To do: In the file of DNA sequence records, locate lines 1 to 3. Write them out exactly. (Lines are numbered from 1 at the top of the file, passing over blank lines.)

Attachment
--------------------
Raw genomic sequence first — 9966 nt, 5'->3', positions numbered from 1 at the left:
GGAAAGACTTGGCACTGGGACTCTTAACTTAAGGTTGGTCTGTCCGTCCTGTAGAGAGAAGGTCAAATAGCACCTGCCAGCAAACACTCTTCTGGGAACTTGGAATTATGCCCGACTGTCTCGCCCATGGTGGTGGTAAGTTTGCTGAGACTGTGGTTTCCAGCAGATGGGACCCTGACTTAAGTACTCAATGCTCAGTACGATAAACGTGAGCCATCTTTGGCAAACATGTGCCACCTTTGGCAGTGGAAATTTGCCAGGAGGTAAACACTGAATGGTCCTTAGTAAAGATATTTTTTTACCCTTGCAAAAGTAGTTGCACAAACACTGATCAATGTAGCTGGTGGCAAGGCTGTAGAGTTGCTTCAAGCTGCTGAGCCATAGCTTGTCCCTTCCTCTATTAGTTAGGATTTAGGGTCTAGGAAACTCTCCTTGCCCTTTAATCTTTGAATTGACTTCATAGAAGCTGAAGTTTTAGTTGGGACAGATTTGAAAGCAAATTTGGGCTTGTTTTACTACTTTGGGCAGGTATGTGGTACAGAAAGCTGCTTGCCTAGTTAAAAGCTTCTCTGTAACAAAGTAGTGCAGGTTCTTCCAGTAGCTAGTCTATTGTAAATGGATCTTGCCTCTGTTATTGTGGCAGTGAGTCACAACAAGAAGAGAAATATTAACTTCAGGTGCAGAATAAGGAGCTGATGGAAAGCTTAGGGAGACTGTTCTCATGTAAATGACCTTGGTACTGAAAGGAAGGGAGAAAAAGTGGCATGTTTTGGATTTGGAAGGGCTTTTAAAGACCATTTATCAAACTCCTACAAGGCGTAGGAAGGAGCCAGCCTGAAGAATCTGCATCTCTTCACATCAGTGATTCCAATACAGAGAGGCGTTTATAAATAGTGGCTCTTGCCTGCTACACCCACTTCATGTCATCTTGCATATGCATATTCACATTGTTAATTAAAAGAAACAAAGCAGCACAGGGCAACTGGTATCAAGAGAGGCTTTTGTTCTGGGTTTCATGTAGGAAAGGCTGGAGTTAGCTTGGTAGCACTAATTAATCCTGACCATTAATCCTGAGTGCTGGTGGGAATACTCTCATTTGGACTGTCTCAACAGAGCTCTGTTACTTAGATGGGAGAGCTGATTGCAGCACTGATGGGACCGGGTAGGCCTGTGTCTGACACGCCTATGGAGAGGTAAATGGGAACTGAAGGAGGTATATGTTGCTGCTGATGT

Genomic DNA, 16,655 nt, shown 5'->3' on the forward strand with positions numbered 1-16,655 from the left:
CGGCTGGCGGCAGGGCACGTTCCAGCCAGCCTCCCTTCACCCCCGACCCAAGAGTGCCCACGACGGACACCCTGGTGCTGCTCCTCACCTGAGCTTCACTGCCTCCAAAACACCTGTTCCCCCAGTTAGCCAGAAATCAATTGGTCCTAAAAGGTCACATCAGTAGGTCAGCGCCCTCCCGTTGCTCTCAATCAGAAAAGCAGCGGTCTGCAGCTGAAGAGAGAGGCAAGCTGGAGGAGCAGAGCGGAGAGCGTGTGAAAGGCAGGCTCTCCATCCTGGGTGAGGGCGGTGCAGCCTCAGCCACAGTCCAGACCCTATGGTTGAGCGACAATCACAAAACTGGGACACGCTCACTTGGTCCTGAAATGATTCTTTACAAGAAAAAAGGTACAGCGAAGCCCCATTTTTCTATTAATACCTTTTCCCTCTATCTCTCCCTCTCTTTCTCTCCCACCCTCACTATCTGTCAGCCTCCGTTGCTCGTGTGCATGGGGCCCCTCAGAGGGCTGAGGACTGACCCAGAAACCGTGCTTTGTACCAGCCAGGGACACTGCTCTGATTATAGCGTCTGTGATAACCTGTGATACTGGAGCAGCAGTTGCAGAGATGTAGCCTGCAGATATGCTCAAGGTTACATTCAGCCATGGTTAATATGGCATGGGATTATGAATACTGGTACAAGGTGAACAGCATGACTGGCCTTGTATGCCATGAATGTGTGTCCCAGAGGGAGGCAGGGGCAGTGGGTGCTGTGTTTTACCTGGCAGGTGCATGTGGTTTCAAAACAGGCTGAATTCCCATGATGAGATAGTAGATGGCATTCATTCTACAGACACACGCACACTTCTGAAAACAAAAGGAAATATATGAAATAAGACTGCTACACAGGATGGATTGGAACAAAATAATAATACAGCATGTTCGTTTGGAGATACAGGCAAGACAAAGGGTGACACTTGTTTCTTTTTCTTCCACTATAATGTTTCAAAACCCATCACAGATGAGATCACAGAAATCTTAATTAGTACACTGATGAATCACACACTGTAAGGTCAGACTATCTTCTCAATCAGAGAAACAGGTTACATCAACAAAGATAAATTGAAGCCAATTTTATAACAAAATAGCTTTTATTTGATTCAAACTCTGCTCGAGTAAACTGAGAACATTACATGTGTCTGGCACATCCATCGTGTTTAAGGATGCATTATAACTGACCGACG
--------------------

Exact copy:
Raw genomic sequence first — 9966 nt, 5'->3', positions numbered from 1 at the left:
GGAAAGACTTGGCACTGGGACTCTTAACTTAAGGTTGGTCTGTCCGTCCTGTAGAGAGAAGGTCAAATAGCACCTGCCAGCAAACACTCTTCTGGGAACTTGGAATTATGCCCGACTGTCTCGCCCATGGTGGTGGTAAGTTTGCTGAGACTGTGGTTTCCAGCAGATGGGACCCTGACTTAAGTACTCAATGCTCAGTACGATAAACGTGAGCCATCTTTGGCAAACATGTGCCACCTTTGGCAGTGGAAATTTGCCAGGAGGTAAACACTGAATGGTCCTTAGTAAAGATATTTTTTTACCCTTGCAAAAGTAGTTGCACAAACACTGATCAATGTAGCTGGTGGCAAGGCTGTAGAGTTGCTTCAAGCTGCTGAGCCATAGCTTGTCCCTTCCTCTATTAGTTAGGATTTAGGGTCTAGGAAACTCTCCTTGCCCTTTAATCTTTGAATTGACTTCATAGAAGCTGAAGTTTTAGTTGGGACAGATTTGAAAGCAAATTTGGGCTTGTTTTACTACTTTGGGCAGGTATGTGGTACAGAAAGCTGCTTGCCTAGTTAAAAGCTTCTCTGTAACAAAGTAGTGCAGGTTCTTCCAGTAGCTAGTCTATTGTAAATGGATCTTGCCTCTGTTATTGTGGCAGTGAGTCACAACAAGAAGAGAAATATTAACTTCAGGTGCAGAATAAGGAGCTGATGGAAAGCTTAGGGAGACTGTTCTCATGTAAATGACCTTGGTACTGAAAGGAAGGGAGAAAAAGTGGCATGTTTTGGATTTGGAAGGGCTTTTAAAGACCATTTATCAAACTCCTACAAGGCGTAGGAAGGAGCCAGCCTGAAGAATCTGCATCTCTTCACATCAGTGATTCCAATACAGAGAGGCGTTTATAAATAGTGGCTCTTGCCTGCTACACCCACTTCATGTCATCTTGCATATGCATATTCACATTGTTAATTAAAAGAAACAAAGCAGCACAGGGCAACTGGTATCAAGAGAGGCTTTTGTTCTGGGTTTCATGTAGGAAAGGCTGGAGTTAGCTTGGTAGCACTAATTAATCCTGACCATTAATCCTGAGTGCTGGTGGGAATACTCTCATTTGGACTGTCTCAACAGAGCTCTGTTACTTAGATGGGAGAGCTGATTGCAGCACTGATGGGACCGGGTAGGCCTGTGTCTGACACGCCTATGGAGAGGTAAATGGGAACTGAAGGAGGTATATGTTGCTGCTGATGT

Genomic DNA, 16,655 nt, shown 5'->3' on the forward strand with positions numbered 1-16,655 from the left: